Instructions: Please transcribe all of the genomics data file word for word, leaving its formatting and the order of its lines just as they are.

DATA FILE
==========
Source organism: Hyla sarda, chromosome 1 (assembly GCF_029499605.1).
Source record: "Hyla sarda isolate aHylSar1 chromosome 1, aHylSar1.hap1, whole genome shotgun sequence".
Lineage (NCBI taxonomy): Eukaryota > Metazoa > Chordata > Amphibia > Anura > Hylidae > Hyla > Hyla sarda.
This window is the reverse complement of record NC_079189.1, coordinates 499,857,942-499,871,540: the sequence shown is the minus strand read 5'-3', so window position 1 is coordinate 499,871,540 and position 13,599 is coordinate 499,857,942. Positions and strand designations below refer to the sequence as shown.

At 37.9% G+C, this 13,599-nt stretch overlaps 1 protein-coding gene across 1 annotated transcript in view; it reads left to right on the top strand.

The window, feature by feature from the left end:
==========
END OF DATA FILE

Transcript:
Source organism: Hyla sarda, chromosome 1 (assembly GCF_029499605.1).
Source record: "Hyla sarda isolate aHylSar1 chromosome 1, aHylSar1.hap1, whole genome shotgun sequence".
Lineage (NCBI taxonomy): Eukaryota > Metazoa > Chordata > Amphibia > Anura > Hylidae > Hyla > Hyla sarda.
This window is the reverse complement of record NC_079189.1, coordinates 499,857,942-499,871,540: the sequence shown is the minus strand read 5'-3', so window position 1 is coordinate 499,871,540 and position 13,599 is coordinate 499,857,942. Positions and strand designations below refer to the sequence as shown.

At 37.9% G+C, this 13,599-nt stretch overlaps 1 protein-coding gene across 1 annotated transcript in view; it reads left to right on the top strand.

The window, feature by feature from the left end: